Published on 2nd May, 2020, in The Economic Times
Whenever we speak of migrations, we think of the Aryan migration into India 3,500 years ago. The British colonialists insisted, for their politic reasons, that this was an invasion. But, scientific investigation, based on linguistics, archaeology and genetics, has proven conclusively that it was a migration that occurred in phases over centuries.
Yet, Indian culture is not just the outcome of the Aryan invasion. There have been many migrations within the subcontinent that have often not been discussed in history books. They are not part of popular memory. Let us discuss three of these migrations that changed the face of India.
An important set of migrations took place between 500 CE and 1000 CE in different parts of India. These were the Brahmin migrations. The Brahmins came with special skills. Unlike the Vedic Brahmins, who only performed yagyas for the material well-being of their patrons, the new Brahmins were known for establishing villages. Villages increased the expanse of cultivated lands, hence the income of kings. Thus, kings or ambitious warlords in different parts of India would invite Brahmins to come to their kingdoms to establish temples, transforming village gods into local forms of mainstream Puranic gods. The deity of the temple was designated the real owner of the villages. The king was merely a viceroy, and the priest served both king and deity. The temple would then become the centre for tax collection. It also became the place of culture, where art, music and literature would develop. The Brahmins thus enabled the king to become royal and expand his reach over the land. This is captured in the story of Vamana Avatar, who receives a piece of land from the Asura king Bali. The lands received by the Brahmins are known as Brahmadeya land and the lands where Brahmins stayed were called Agraharas. Across India, we find many large copper plates discussing how kings would give these lands.
One of the most popular migrations of the Brahmins happened when the Sena kings invited the Brahmins of the Gangetic plains to come to Bengal. The other was when the kings of Konkan and Goa invited the Gaud Saraswat Brahmins of Kashmir. These Brahmins had travelled from Kashmir and the banks of the Saraswat river, via Bengal, to the Konkan coast. Another migration happened when Brahmins were called to Madurai and Tanjore, from Maharashtra. This is how the Sanskrit cosmopolis spread across India during this period.
The second migration was the weaver migration. These took place between 1500 and 1800 AD. The Deccan plateau was controlled by agricultural economy. The coastal areas of India were popular for their weaving communities. Fabrics would be exported across the world and this made India a centre for textiles.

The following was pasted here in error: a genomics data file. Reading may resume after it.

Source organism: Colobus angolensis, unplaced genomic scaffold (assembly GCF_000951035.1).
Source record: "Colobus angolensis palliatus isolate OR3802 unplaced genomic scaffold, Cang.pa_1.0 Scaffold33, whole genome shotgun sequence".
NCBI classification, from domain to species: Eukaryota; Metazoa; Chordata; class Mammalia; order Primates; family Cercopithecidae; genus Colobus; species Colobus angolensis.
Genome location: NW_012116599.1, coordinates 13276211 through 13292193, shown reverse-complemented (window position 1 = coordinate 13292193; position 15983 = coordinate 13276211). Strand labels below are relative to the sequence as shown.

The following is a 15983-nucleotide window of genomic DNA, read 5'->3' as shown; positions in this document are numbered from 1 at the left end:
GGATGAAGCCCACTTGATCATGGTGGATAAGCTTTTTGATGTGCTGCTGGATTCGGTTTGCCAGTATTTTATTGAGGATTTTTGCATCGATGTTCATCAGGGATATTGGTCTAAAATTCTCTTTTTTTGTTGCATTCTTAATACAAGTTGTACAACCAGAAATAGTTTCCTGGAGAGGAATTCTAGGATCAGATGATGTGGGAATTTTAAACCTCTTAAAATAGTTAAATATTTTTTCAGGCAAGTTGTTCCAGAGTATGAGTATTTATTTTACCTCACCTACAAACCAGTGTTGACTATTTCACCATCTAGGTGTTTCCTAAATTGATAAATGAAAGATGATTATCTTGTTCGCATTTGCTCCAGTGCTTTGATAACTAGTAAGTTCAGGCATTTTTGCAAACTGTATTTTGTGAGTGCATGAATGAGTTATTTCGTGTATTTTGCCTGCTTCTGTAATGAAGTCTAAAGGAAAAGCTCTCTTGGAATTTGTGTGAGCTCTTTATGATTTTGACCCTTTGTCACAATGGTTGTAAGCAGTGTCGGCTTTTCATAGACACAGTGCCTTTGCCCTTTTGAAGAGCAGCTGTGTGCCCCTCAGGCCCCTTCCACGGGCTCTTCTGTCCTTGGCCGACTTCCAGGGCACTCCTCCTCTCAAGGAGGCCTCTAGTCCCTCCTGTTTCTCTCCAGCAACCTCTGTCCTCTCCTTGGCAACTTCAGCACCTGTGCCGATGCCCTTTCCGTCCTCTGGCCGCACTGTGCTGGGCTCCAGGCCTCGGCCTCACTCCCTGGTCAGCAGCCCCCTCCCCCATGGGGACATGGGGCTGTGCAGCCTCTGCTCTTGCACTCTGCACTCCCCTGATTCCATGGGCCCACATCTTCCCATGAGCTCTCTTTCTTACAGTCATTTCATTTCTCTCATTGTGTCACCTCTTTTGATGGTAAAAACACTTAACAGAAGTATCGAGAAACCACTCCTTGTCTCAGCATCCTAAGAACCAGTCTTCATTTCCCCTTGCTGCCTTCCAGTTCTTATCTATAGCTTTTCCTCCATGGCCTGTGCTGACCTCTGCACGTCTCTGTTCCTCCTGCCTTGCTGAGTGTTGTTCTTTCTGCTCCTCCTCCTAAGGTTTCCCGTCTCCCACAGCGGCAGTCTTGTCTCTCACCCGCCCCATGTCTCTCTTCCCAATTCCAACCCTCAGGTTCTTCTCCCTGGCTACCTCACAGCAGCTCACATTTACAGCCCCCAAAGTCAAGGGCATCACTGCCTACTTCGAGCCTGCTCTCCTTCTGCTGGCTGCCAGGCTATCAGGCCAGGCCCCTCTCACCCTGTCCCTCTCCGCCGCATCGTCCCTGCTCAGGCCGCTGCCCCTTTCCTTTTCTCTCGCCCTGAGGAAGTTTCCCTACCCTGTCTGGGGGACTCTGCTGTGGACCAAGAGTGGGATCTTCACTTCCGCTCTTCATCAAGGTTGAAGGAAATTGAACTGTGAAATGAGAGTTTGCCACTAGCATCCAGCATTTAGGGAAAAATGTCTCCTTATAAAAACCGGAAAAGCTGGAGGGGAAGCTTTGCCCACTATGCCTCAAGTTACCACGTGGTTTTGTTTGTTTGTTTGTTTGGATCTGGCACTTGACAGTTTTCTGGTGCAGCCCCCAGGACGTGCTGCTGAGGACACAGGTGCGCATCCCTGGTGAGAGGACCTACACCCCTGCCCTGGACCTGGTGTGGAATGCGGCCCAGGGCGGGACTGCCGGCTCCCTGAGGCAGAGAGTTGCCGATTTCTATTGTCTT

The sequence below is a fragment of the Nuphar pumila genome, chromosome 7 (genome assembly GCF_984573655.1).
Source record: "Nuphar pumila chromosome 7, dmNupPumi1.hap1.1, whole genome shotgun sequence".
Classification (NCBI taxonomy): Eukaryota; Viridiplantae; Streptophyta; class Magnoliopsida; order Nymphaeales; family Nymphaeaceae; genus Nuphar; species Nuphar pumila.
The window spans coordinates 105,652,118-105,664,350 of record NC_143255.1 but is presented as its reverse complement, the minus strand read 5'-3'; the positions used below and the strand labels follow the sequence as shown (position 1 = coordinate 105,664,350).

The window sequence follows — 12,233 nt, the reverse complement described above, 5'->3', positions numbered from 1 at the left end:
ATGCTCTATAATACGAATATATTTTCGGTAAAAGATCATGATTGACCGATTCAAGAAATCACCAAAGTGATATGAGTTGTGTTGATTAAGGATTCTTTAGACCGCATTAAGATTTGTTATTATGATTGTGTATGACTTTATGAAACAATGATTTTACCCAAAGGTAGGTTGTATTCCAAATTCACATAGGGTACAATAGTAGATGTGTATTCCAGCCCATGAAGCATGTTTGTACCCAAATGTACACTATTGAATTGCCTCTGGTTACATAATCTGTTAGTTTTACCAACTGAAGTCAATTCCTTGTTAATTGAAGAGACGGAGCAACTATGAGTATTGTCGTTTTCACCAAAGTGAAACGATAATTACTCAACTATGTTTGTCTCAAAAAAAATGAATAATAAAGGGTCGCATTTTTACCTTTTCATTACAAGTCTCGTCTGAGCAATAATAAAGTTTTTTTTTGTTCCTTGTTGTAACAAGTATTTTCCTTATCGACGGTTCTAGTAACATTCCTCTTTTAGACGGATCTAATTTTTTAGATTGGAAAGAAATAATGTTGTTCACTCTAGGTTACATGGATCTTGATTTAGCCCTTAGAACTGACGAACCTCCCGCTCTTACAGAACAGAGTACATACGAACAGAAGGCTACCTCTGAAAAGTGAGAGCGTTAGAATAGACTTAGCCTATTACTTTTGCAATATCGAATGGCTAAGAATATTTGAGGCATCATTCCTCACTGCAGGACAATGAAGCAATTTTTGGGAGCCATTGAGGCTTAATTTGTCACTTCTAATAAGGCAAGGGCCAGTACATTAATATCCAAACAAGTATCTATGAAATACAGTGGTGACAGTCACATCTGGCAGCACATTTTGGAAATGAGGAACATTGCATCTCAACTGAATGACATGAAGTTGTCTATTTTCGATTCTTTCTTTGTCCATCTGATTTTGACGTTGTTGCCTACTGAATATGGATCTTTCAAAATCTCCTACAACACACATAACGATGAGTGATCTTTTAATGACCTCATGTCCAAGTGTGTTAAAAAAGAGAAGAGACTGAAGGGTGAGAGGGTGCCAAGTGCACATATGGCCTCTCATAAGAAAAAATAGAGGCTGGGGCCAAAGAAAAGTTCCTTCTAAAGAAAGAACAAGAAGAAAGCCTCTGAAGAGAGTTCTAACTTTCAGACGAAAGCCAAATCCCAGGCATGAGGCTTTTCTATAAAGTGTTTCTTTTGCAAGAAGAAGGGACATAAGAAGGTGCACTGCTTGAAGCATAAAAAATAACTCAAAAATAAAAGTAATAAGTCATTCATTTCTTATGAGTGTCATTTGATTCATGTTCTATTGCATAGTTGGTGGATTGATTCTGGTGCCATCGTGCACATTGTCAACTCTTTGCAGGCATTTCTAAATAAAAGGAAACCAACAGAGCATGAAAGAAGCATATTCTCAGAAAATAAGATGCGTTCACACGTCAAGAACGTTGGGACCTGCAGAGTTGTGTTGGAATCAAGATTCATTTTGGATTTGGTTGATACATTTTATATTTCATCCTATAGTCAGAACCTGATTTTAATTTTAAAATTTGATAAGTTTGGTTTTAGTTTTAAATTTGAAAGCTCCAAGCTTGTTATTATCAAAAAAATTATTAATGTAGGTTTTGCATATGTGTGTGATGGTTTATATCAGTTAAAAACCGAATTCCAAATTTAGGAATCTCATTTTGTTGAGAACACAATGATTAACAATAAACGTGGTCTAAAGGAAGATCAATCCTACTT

The story goes that Markendeya wanted to give the gods clothes. Thus, from a fire pit, he created a sage called Bhavana Rishi, who had with him a ball of threads that he had collected from the navel of Vishnu. He spun this thread and wove it into a fine cloth which he distributed among the gods. From Bhavana Rishis descended the Padmashali and other communities of weavers. The weavers migrated from Saurashtra to Madhya Pradesh to the various kingdoms in the Vijaynagar empire. They were popular among temples because the cloth would be used for various temple rituals. The cloth was also used by the communities that lived around the temple. They were invited to port cities, from where the merchants could sell their goods to the rest of the world. They would move to wherever they would get tax rebates and good incentives. Various push and pull factors took place during this period time. India became famous not just for its cotton weaves but also its silk weaves and the use of brocades.
The third migration was that of ascetic mercenaries. We often think of naga babas as wild spiritual people of the Kumbha Mela, but from the 16th to the 19th century, when they were demilitarised by the British, they were fierce warriors for hire. The Akhadas gave training ground for single men with no families, with no clan attachment. They were a mobile group of people. They worshipped the warrior forms of Shiva such as Bhairava and also Hanuman. For many the Vanar-sena were the first warrior-ascetics who served Ram. In popular lore, they were defending Hinduism from Islamic invaders but in reality they were available for a fee and were used by local kings – Hindu and Muslim – to collect taxes and to keep away predators to their land. The wealth collected by the Akhadas was often used in banking as well as trade. Even today, the Akhadas of India are known to be the proto-banking establishments in the neighbourhood.
Thus, we see the migratory patterns of the Brahmins, the weavers and the mercenary ascetics in the various periods of Indian history. While these migrations shaped Indian culture, we don’t talk much about them though now scholars like Chinmay Tumbe, Vijaya Ramaswamy and William Pinch are writing about them.